Holding the High-Level Dialogue on Global Development marked the beginning of the GDI taking root. In addition to leaders of the BRICS countries (Brazil, Russia, India, China and South Africa), political dignitaries attending the dialogue included leaders of major emerging markets and developing countries such as Indonesia, the rotating presidency of the Group of 20; Thailand, the host of Asia-Pacific Economic Cooperation (APEC) meetings this year; Kazakhstan, the rotating chair of the Commonwealth of Independent States; Cambodia, the rotating chair of the Association of Southeast Asian Nations (ASEAN); Fiji, the host country of the Pacific Islands Forum Secretariat; Argentina, which holds the rotating presidency of the Community of Latin American and Caribbean States; Senegal, the current chair of the African Union; Uzbekistan, the current chair of the Shanghai Cooperation Organization; Algeria, the incoming chair of the League of Arab States; as well as Egypt, Ethiopia, Malaysia and Iran.
President Xi has proposed a host of pragmatic steps to promote global development. China released a list of 32 deliverables, which is part of China's action, in collaboration with partners, to implement the GDI, covering the eight areas of poverty reduction, food security, pandemic response and vaccines, financing for development, climate change and green development, industrialization, digital economy, and digital era connectivity.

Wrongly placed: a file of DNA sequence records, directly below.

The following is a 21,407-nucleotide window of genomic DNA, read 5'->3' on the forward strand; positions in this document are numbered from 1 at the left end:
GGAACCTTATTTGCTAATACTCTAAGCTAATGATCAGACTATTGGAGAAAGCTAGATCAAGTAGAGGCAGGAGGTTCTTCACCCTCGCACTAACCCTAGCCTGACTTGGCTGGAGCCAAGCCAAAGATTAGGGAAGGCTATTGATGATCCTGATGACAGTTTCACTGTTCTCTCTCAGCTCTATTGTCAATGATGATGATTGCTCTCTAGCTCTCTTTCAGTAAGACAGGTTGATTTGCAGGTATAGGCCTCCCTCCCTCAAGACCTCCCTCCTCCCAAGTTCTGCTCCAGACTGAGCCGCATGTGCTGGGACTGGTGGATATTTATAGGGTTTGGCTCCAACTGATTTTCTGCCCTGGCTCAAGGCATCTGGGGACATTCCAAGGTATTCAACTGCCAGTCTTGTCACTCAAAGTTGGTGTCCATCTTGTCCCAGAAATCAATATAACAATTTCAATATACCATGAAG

These measures include:
—setting up a Global Alliance for Poverty Reduction and Development,
—launching an International NGOs Network for Poverty Reduction Cooperation,
—holding the World Conference on Globally Important Agriculture Heritage Systems,
—launching an initiative for agrarian civilization protection and a Food Production Enhancement Action,
—implementing the Chemical Earth Big Science Program, training programs for Pacific Island Countries on food production, eco-agriculture and other areas via the China-Pacific Island Countries Demonstration Center,
—establishing an International Vaccine Research, Development and Innovation Alliance,